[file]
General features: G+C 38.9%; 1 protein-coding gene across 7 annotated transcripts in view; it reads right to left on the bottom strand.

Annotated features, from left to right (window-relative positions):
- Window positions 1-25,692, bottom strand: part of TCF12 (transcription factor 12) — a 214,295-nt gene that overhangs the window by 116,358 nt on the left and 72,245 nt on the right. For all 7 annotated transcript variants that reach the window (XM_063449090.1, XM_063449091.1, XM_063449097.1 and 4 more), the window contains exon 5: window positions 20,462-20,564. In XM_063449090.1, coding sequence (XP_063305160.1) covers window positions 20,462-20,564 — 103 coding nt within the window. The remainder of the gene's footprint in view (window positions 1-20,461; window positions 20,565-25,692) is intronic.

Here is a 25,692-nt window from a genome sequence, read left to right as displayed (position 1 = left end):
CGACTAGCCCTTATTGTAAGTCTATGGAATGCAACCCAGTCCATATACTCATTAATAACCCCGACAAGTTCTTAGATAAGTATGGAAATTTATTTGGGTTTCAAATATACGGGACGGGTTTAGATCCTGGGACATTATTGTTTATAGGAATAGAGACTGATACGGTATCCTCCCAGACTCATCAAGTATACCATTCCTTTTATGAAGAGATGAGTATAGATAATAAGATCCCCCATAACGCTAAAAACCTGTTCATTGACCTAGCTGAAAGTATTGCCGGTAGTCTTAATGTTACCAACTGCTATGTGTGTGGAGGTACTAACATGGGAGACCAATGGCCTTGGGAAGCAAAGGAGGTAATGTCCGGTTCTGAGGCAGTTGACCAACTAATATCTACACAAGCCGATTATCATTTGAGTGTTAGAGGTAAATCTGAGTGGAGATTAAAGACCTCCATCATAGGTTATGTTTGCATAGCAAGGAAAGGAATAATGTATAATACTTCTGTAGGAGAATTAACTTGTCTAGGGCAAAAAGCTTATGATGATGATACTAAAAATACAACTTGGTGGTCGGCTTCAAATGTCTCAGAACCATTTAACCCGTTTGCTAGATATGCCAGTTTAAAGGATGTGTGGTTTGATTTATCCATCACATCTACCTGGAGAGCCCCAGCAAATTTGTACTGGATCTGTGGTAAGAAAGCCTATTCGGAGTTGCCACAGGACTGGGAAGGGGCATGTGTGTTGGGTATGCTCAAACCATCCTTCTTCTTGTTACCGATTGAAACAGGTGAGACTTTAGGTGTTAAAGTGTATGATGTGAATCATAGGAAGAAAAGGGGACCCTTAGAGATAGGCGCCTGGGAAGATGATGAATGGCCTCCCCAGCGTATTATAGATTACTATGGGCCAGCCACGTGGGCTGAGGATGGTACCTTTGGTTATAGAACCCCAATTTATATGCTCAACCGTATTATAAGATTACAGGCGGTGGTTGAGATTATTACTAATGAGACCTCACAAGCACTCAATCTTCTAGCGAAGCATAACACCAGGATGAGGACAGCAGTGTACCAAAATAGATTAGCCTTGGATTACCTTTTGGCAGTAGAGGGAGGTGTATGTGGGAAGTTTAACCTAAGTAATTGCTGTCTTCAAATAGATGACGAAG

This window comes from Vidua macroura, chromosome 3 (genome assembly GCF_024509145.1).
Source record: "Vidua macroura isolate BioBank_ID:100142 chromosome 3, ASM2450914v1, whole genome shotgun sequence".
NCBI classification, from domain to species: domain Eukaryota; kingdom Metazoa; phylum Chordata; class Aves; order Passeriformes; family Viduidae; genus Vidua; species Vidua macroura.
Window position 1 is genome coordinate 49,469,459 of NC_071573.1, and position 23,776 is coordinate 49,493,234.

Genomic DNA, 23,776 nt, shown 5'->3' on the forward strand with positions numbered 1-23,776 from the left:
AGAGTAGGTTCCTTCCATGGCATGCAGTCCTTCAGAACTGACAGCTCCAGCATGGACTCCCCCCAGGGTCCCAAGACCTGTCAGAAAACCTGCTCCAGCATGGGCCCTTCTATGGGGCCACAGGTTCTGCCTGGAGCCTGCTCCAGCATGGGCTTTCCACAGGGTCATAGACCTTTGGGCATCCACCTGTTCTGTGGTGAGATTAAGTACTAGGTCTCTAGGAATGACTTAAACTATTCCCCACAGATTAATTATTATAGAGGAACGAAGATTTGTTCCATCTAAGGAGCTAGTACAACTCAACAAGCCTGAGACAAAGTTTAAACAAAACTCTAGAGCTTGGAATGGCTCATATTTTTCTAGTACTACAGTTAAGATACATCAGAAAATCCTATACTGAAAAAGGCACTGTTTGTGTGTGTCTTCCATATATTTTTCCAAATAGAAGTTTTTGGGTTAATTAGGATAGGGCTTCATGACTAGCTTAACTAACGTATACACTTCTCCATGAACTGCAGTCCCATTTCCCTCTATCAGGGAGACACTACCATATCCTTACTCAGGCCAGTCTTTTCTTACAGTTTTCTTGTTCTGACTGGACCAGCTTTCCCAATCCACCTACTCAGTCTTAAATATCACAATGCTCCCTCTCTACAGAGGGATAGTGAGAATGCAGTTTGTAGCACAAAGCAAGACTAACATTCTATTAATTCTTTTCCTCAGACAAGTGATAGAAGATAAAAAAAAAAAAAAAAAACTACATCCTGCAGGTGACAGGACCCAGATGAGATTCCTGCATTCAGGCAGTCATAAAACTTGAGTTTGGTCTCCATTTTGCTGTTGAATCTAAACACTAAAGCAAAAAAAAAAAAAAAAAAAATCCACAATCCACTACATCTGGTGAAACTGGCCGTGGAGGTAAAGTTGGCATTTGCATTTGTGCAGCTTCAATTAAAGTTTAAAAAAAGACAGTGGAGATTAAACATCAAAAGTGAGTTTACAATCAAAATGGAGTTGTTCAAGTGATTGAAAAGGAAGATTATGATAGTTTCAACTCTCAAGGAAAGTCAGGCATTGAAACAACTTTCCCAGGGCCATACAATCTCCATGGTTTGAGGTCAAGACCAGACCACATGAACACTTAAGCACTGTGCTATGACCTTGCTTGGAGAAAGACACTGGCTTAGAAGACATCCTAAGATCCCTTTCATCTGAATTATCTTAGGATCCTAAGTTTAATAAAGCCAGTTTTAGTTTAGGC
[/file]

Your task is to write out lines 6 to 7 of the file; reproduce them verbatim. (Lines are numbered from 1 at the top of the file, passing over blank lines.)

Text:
This window comes from Vidua macroura, chromosome 3 (genome assembly GCF_024509145.1).
Source record: "Vidua macroura isolate BioBank_ID:100142 chromosome 3, ASM2450914v1, whole genome shotgun sequence".